Niko Goodrum sounded almost resigned in Spring Training when he talked about the value of defense versus hitting in his return to a super-utility role.
“What it boils down to, if we’re speaking facts, is about hitting,” Goodrum said in March. “It’s not about whether I can do the defense. That’s all understood. It’s just — you’ve gotta hit.”
That’s still true, but a couple of moves by the Tigers on Wednesday show there’s still a value placed on defense. The first was manager A.J. Hinch’s lineup card for their series opener against the Pirates, with Goodrum at shortstop and Willi Castro at second base. The second was the move to designate Renato Núñez for assignment, clearing a 40-man roster spot for Spencer Turnbull to return from the injured list for his start in the second game of Wednesday’s doubleheader.
The Tigers called up infielder Zack Short from the taxi squad to fill Núñez’s spot on the 26-man roster.
While Detroit has rotated infielders around other positions, Castro and Jeimer Candelario were a constant on the left side. Hinch has talked about infielders needing a secondary position, but he kept Castro at short in hopes of letting him settle into a position where the Tigers need to figure out his long-term viability.
The move doesn’t mean Castro is no longer a shortstop, but it’s an acknowledgement that Goodrum is the better defensive option there. Castro will still play short when Goodrum isn’t in the lineup, or if Goodrum starts in one of the outfield spots.
“When those two guys are playing up the middle, I want to take a look at that configuration and see what it looks like,” Hinch said Tuesday. “I don’t know if I’m going to stay with it, or if Willi bounces back and forth.”
Even in small sample sizes, the metrics reflect a difference. Castro, who registered at minus-3 on Statcast’s Outs Above Average in his late-season stint in 2019 and minus-4 last year, sits at minus-1 so far this season. He has an 81 percent success rate compared to an estimated 83 percent rate, based on positioning, range, exit velocity and other factors.
Goodrum has only played one game at shortstop this year, having started last Wednesday’s series finale in Houston. He didn’t make any diving stops or acrobatic throws, but he made enough quality, above-average plays with a 100 percent success rate to register plus-1 Outs Above Average. Likewise, he registered plus-1 in Defensive Runs Saved, according to Fangraphs.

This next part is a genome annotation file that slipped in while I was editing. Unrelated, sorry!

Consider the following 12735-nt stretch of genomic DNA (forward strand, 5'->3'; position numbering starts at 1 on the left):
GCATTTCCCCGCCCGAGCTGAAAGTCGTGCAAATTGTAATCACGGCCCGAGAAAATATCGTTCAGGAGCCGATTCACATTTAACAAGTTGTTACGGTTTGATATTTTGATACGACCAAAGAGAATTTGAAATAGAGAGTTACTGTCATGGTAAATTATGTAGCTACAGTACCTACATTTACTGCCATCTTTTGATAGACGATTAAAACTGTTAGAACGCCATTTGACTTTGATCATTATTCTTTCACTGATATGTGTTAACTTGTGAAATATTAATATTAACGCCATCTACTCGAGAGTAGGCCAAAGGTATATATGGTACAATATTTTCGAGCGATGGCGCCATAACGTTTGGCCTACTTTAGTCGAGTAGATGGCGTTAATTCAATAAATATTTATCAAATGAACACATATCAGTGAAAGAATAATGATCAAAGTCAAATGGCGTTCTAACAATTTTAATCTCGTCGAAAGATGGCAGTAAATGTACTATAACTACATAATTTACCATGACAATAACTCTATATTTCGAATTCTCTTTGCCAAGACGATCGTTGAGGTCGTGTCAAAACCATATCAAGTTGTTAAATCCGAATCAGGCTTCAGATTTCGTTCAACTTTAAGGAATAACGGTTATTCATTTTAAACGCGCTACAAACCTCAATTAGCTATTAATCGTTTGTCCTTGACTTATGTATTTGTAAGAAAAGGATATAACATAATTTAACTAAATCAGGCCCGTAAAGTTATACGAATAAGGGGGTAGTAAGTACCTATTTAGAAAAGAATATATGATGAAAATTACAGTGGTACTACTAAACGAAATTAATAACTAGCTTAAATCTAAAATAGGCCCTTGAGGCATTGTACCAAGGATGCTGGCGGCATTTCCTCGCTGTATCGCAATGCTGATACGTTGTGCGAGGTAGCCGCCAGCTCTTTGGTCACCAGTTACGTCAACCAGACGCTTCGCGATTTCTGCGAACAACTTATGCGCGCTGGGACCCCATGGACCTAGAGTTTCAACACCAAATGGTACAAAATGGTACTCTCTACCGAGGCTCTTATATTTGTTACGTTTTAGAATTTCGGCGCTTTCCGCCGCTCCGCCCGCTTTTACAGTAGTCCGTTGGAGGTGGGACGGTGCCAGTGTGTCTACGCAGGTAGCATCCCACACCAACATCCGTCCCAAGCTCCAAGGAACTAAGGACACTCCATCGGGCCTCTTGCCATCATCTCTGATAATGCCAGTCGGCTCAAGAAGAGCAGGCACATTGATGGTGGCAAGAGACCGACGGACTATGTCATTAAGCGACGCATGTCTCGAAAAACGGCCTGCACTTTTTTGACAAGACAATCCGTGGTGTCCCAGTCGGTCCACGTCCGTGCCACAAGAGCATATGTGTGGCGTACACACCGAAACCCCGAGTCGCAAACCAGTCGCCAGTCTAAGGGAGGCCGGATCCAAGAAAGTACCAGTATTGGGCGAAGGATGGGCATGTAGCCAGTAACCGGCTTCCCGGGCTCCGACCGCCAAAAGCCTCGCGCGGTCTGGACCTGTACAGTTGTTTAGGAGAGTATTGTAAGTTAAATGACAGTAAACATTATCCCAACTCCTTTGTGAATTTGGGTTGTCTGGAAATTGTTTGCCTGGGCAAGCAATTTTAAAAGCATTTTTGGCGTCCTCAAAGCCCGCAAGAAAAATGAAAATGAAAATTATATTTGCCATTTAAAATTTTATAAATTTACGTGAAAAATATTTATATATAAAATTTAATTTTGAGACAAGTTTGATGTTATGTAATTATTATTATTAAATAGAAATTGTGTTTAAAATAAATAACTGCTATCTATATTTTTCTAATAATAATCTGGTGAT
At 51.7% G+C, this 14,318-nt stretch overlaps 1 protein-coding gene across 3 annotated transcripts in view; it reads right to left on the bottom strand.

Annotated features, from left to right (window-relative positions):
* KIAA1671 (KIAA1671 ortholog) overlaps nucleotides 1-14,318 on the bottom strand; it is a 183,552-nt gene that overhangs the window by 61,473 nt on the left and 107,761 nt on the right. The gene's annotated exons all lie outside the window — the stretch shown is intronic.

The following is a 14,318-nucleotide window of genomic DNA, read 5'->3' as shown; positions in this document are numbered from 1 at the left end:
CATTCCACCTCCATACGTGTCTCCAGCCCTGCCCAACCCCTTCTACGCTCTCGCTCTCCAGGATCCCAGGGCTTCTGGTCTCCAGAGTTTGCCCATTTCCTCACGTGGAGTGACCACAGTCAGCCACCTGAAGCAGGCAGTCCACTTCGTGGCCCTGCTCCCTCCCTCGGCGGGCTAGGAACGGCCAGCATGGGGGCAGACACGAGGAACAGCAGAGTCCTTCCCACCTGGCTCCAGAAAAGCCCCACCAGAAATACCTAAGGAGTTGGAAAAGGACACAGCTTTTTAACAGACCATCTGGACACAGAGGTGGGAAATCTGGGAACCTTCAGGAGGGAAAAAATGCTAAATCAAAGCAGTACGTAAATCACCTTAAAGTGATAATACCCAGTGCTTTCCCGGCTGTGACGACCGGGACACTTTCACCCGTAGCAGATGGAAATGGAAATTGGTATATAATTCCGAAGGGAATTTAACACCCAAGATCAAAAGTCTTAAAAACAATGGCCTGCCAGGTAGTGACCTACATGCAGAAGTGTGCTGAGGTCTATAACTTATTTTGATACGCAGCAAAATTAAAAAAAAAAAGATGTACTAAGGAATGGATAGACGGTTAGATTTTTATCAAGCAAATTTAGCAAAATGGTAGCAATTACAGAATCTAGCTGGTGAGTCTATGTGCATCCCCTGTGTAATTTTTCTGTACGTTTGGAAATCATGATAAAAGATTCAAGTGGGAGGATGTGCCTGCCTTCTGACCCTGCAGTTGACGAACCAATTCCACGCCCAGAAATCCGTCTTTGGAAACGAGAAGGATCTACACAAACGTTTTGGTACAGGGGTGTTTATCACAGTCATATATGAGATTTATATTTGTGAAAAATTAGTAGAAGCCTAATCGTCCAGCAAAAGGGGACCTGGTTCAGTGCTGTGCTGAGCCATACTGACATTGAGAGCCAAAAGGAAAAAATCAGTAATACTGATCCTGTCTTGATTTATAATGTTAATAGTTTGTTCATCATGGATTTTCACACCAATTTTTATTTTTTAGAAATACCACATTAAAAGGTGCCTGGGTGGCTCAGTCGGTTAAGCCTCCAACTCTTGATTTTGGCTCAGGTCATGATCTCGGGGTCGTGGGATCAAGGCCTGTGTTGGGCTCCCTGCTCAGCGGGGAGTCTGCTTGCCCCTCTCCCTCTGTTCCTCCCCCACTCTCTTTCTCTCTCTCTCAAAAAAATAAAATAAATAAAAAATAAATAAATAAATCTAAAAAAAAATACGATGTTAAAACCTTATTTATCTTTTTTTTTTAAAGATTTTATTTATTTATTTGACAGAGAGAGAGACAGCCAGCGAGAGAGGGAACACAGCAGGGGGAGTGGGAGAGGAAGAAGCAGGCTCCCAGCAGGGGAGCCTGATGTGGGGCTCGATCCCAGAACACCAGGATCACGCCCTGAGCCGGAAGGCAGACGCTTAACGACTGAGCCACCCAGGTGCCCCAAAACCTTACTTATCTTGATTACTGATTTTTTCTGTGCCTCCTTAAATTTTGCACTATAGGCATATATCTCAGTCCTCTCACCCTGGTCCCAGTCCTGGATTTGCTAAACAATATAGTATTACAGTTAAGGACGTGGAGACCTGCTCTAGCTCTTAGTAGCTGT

“He made arguably the best defensive plays of any position on the road trip,” Hinch said. “You talk about production and talk about putting your best team out there — Niko defensively at shortstop is very, very good, and we need to acknowledge that by giving him some time there. And that means I have to move Willi if I want to play them both.”
It’s not a demotion for Castro, Hinch cautioned, and he said Castro didn’t take it that way. Still, with a class of elite shortstops expected to hit the free-agent market next offseason — including Carlos Correa, who Hinch managed in Houston — it’s a short-term strategic move that could have long-term ramifications.
While the Núñez move created room for Turnbull’s return, the Tigers also made it with Miguel Cabrera’s return looming, possibly this weekend. Detroit opted for positional versatility and a rotation at first base over the limitations of Núñez and Cabrera on the same roster out of Spring Training. With a 14-man pitching staff and just three position players on the bench, one of them a catcher, those limitations are even tougher now.
Núñez played solid defense in three games at first, enough to register at plus-1 Outs Above Average. He had four extra-base hits in 27 at-bats, but those two home runs and two doubles were his lone hits. He walked once and struck out eight times.
Núñez is out of Minor League options, so he had to be designated for assignment. If he clears waivers again, as he did in Spring Training, he could still accept an assignment at Triple-A Toledo.
“The Núñez move was a tough one,” Hinch said, “because he hadn’t really gotten on track, he hadn’t gotten a ton of at-bats, he did help us win a couple games, and he’s a Major League player. If he clears, we would welcome him back with open arms, and he should have an opportunity again at some point — whether it’s how many pitchers we carry or injuries.”